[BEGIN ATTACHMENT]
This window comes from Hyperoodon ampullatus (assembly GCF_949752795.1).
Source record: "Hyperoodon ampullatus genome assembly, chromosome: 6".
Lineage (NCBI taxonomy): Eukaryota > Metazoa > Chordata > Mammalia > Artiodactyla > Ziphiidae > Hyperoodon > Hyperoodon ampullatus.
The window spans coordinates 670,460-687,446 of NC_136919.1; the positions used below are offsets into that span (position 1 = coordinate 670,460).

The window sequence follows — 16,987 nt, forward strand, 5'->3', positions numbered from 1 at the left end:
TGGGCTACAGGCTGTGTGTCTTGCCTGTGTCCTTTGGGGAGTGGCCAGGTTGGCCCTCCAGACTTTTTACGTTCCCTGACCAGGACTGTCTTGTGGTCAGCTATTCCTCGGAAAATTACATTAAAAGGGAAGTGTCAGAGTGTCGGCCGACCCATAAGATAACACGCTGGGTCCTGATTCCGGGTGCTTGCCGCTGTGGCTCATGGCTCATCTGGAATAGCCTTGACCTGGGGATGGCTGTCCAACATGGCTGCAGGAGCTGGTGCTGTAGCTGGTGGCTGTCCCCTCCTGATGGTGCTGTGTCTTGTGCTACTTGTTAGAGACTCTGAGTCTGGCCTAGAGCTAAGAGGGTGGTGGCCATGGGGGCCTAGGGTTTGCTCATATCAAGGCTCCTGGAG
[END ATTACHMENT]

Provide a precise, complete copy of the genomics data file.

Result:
This window comes from Hyperoodon ampullatus (assembly GCF_949752795.1).
Source record: "Hyperoodon ampullatus genome assembly, chromosome: 6".
Lineage (NCBI taxonomy): Eukaryota > Metazoa > Chordata > Mammalia > Artiodactyla > Ziphiidae > Hyperoodon > Hyperoodon ampullatus.
The window spans coordinates 670,460-687,446 of NC_136919.1; the positions used below are offsets into that span (position 1 = coordinate 670,460).

The window sequence follows — 16,987 nt, forward strand, 5'->3', positions numbered from 1 at the left end:
TGGGCTACAGGCTGTGTGTCTTGCCTGTGTCCTTTGGGGAGTGGCCAGGTTGGCCCTCCAGACTTTTTACGTTCCCTGACCAGGACTGTCTTGTGGTCAGCTATTCCTCGGAAAATTACATTAAAAGGGAAGTGTCAGAGTGTCGGCCGACCCATAAGATAACACGCTGGGTCCTGATTCCGGGTGCTTGCCGCTGTGGCTCATGGCTCATCTGGAATAGCCTTGACCTGGGGATGGCTGTCCAACATGGCTGCAGGAGCTGGTGCTGTAGCTGGTGGCTGTCCCCTCCTGATGGTGCTGTGTCTTGTGCTACTTGTTAGAGACTCTGAGTCTGGCCTAGAGCTAAGAGGGTGGTGGCCATGGGGGCCTAGGGTTTGCTCATATCAAGGCTCCTGGAG